We're supporting Drowning Prevention and Water Safety Week

Tue 14 Apr, 2015


Fire and rescue services across the UK, including Buckinghamshire Fire & Rescue Service, are supporting the Chief Fire Officers Association’s Drowning Prevention and Water Safety Week 2015.

There were 669 water-related fatalities in Great Britain in 2013 – two-and-a-half times the number of people who died in house fires that year

The campaign, which runs until Sunday 19 April, aims to raise awareness of the issue of ‘cold water shock’, which causes a number of fatalities every year. Many young people – even those who are strong swimmers – aren’t aware of the effect that it can have on their ability to swim in open water. 

Dawn Whittaker, the Chief Fire Officers’ Association’s water safety lead, said: “While reservoirs, lakes, rivers and other inland water may look safe and inviting, particularly on a warm day, there are hidden dangers below the surface that could make you ill, hurt you, and – at worst – could kill you.

“Cold water shock is a physical response that can not only affect your breathing, but will also reduce your muscle ability and can even lead to a heart attack. 

“Moving water, such as rivers, may look calm, but may have strong currents below the surface which can carry even strong swimmers into danger.

“And, of course, from out of the water or above, you may not be able to see dangerous obstructions such as large rocks or dead branches that can cause you injury.

“You may also want to consider the fact that open water is untreated, and may be polluted with bacteria and algae that can give you stomach upsets, or even with organisms that can cause a number of nasty illnesses."

Firefighters from Buckinghamshire and Milton Keynes regularly visit lakes, rivers and other areas of open water where the public are known to swim to promote the message that the only safe place to swim is in a swimming pool

Last year, two people died after going into the lake at Bletchley’s Blue Lagoon Local Nature Reserve, and a boy drowned in the River Thames near Marlow

Buckinghamshire Fire & Rescue Service has Water Rescue Units (pictured below) based at Beaconsfield Fire Station and Newport Pagnell Fire Station. Last year, Buckinghamshire & Milton Keynes Fire Authority invested £30,000 in replacing the rescue boats at both stations.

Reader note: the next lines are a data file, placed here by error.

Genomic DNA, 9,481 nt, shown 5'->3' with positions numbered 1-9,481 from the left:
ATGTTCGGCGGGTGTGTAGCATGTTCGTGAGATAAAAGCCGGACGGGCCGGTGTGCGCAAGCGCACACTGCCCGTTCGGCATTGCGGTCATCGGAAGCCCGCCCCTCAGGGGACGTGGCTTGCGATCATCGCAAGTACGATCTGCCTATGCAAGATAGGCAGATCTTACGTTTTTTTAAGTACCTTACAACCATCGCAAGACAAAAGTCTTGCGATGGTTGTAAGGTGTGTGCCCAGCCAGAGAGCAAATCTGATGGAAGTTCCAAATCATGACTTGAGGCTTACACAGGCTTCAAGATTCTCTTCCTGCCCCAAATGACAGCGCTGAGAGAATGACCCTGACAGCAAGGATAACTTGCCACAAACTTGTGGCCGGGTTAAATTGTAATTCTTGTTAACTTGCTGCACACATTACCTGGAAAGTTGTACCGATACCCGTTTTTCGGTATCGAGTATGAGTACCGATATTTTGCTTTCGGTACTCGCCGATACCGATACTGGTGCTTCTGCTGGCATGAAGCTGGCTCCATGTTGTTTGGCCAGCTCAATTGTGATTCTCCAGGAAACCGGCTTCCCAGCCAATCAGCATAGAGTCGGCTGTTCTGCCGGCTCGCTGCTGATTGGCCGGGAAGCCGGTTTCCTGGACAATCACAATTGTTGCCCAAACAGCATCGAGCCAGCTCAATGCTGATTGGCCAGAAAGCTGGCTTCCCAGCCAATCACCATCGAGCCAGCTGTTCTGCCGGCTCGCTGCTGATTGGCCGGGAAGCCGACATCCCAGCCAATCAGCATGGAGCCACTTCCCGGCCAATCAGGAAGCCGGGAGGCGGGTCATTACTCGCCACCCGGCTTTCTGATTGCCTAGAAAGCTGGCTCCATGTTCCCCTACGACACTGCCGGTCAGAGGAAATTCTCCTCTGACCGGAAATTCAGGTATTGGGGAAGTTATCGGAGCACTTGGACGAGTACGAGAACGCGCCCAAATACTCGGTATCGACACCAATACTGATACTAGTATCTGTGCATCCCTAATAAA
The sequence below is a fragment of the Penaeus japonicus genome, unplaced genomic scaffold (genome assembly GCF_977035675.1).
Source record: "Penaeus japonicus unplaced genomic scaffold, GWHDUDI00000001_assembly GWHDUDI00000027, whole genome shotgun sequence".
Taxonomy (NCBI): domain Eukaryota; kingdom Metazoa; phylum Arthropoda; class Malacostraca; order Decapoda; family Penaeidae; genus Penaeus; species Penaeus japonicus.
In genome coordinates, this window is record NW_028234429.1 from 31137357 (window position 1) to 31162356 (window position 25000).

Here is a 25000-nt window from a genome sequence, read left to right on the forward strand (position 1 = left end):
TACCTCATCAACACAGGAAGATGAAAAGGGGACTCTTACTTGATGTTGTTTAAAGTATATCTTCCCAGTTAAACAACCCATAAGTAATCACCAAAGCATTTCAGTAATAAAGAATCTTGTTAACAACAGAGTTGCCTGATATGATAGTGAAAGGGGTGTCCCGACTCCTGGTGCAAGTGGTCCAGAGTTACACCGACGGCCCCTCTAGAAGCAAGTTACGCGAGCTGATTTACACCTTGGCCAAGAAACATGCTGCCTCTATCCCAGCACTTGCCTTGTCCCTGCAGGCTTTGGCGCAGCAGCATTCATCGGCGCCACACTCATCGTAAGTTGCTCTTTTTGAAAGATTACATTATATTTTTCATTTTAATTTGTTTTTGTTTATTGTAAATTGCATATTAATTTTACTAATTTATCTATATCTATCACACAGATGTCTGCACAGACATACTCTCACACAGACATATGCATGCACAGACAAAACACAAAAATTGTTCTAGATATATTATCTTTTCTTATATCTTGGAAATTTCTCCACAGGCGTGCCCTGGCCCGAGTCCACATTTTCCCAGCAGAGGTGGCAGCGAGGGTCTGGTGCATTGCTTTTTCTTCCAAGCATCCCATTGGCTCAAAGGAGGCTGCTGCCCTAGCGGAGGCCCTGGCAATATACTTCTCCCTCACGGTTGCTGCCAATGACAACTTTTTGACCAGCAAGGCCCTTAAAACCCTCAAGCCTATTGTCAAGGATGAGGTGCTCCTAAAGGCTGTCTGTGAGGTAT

Top tips

  • The safest place to swim is in a supervised swimming pool. The water is clean, clear and warm, and there are lifeguards on hand if something goes wrong.
  • Warn your children of the risks, and know where they are when they are out playing.
  • Act responsibly near water, and never swim, even where allowed, after drinking alcohol.
  • If you see a swimmer is in difficulty or there is a risk of drowning, call 999 
  • At home, keep small children away from ponds and pools and make sure they are supervised in the bath. 
     


The dangers in detail



Cold water shock: 
Even on a warm day, the temperature of the water in a reservoir, quarry or lake can remain very cold. When you jump into a body of water you experience a cold-shock response. This is what happens:

  • You gasp for air, meaning that you could breathe in water.
  • You hyperventilate. This over-breathing can make you light-headed and, as your brain is deprived of oxygen, you may become disoriented.
  • Your body’s cold shock response, which speeds up the heart rate, may conflict with the diving response, which does the opposite, causing your heart to go into abnormal rhythms which can cause sudden death
  • Your muscles will become weaker. Your muscle ability can drop by as much as 25 per cent, so you may not be able to keep yourself afloat or pull yourself out.
  • Your body will shiver, which will affect your coordination and your swimming ability.

Currents: Moving water, such as rivers, may look calm, but they may have strong currents below the surface. Even reservoirs can have currents, caused by working machinery. Whether you’re a strong swimmer or not, currents can carry you into danger, trapping you against underwater obstructions or in weeds; pulling you away from where you can get out of the water; or dragging you further than you’re able to swim back.

Sickness: Open water can be polluted. Things that might make you ill include:

  • Rat urine, which can cause an illness called Weil’s Disease. This can initially cause flu-like symptoms between seven and 26 days after you swim and, if untreated, the secondary stage can cause death.
  • Cryptosporidium, a parasite that gives you bad stomach cramps and diarrhoea.
  • Trachoma, an eye infection that can lead to blindness.
  • Whipworm, worm eggs that hatch inside the body after being swallowed.
  • Toxic algae, which can cause skin rashes and stomach upsets.

What lies beneath: From out of the water, or above the water, you may not be able to see what’s under the water. That could be anything from large rocks to machinery; from shopping trolleys to dead branches, and even fish hooks or broken fishing line, all of which could injure you.

Alcohol consumption: Don’t swim if you have been drinking alcohol.

Swimming competency: Don’t assume because you can swim in a pool that you can deal with the challenges of open water swimming. Swim in safe areas, or where there is supervision or a lifeguard.